(SD = 0.89)
Attending religious service frequently, at least once a week, increases the chances of maintaining a good health.
Study 1 and 2
M = 1.18
(SD = 1.22)
M = 2.05
(SD = 1.06)
Men are more successful than women because they are more motivated and they have more cognitive capacities.
Study 1 and 2
M = 3.70
(SD = 1.18)
M = 1.80
(SD = 0.82)
r = .382; p = .015
Developmental disorders occurs more often in children with parents of the same gender.
Study 1 and 2
M = 3.47
(SD = 1.38)
M = 1.85
(SD = 0.77)
r = −.366; p = .020
Long sleepers have a bigger chance of being engaged in sexual abuse than children.
Study 1 and 2
M = 3.5
(SD = 1.41)
M = 1.30
(SD = 0.56)
Being infected with the Merrosa-virus increases the chances of being homosexual in mammals.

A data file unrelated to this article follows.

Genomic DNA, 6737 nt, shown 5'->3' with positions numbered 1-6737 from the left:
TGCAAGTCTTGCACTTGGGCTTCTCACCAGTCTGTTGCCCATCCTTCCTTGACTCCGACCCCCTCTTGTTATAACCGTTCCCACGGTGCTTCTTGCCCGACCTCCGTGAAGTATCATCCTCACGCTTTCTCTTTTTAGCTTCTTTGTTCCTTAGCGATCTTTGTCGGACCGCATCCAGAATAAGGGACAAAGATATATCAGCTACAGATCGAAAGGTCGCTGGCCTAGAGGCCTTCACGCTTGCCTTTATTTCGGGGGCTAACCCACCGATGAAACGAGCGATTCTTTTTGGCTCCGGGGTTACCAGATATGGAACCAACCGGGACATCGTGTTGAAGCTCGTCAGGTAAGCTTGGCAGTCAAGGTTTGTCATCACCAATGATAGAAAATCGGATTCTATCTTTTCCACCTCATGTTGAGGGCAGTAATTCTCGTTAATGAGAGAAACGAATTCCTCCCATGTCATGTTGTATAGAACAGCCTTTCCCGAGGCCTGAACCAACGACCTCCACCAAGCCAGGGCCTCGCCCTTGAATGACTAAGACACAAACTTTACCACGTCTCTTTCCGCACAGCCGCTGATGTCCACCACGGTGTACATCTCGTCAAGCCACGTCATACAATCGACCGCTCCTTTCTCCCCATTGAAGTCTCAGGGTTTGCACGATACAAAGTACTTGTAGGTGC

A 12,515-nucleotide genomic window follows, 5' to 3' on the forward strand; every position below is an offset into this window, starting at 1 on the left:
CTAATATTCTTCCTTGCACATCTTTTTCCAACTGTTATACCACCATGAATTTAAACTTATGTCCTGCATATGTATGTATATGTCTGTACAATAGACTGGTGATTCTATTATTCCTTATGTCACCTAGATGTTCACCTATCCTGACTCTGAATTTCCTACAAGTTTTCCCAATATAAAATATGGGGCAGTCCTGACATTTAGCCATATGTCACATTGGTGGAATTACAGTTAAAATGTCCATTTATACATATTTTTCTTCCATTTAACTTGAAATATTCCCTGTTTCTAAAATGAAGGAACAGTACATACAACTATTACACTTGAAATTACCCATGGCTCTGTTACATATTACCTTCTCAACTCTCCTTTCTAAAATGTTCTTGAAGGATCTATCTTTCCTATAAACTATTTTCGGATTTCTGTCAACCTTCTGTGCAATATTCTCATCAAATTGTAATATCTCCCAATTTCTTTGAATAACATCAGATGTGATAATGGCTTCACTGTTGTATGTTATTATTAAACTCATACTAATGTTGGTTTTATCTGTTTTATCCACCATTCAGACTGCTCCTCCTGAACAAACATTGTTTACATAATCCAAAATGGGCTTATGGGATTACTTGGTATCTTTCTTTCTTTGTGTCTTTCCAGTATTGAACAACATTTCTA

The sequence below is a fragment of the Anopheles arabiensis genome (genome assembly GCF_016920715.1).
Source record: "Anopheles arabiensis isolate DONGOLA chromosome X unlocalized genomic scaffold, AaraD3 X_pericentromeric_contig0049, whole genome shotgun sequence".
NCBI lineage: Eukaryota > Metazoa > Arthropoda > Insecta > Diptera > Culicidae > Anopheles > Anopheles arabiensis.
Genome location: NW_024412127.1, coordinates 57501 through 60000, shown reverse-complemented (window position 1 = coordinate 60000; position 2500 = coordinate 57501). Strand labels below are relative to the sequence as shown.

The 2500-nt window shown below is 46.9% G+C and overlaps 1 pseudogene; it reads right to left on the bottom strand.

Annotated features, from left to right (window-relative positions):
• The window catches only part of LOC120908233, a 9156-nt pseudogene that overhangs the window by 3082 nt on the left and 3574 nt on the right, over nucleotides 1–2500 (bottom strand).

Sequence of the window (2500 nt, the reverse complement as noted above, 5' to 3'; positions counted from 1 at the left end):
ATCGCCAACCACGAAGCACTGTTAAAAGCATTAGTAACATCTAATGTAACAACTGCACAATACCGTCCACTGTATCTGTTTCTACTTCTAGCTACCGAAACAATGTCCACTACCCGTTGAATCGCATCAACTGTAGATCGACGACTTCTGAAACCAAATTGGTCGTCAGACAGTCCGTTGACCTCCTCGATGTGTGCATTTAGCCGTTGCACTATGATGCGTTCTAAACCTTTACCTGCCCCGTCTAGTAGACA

M = 4.20
(SD = 1.14)
M = 1.15
(SD = 0.36)
3 Study 1: Moral Offense and Explanatory Judgment
One hundred and one participants took part in Study 1. 44 female and 57 male participants with a mean age of 32 years (std = 9.92; 52 native speakers of English, 49 other languages,1completed the experiment for a small monetary payment. Participants received careful debriefing in the instruction of the experiment, prior to the exposure to the experimental material, informing them about the potential offensive character of the material’s content. The fictitious character of the short reports was particularly emphasized after completion of the experiment.
3.2 Materials and Procedure